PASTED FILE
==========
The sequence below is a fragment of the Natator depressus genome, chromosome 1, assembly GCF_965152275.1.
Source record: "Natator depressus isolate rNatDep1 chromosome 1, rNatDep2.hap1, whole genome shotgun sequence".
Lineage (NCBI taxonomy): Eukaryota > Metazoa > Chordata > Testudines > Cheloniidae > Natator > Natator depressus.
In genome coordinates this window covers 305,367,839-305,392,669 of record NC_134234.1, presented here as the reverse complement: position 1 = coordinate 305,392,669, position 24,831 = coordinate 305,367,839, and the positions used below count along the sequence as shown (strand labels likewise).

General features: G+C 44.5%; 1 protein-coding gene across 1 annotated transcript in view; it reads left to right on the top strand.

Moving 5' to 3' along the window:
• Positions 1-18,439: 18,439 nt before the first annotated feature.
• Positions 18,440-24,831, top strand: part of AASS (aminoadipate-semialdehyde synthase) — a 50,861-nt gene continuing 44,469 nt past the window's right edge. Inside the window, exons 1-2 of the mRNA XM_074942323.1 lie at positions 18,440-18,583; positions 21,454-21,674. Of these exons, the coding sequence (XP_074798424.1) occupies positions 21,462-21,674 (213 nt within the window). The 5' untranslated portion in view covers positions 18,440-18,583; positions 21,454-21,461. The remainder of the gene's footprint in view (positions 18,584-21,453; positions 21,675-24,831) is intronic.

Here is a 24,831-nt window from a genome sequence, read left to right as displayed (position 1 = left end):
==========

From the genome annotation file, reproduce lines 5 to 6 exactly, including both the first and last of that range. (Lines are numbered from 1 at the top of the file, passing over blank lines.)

General features: G+C 44.5%; 1 protein-coding gene across 1 annotated transcript in view; it reads left to right on the top strand.

Moving 5' to 3' along the window: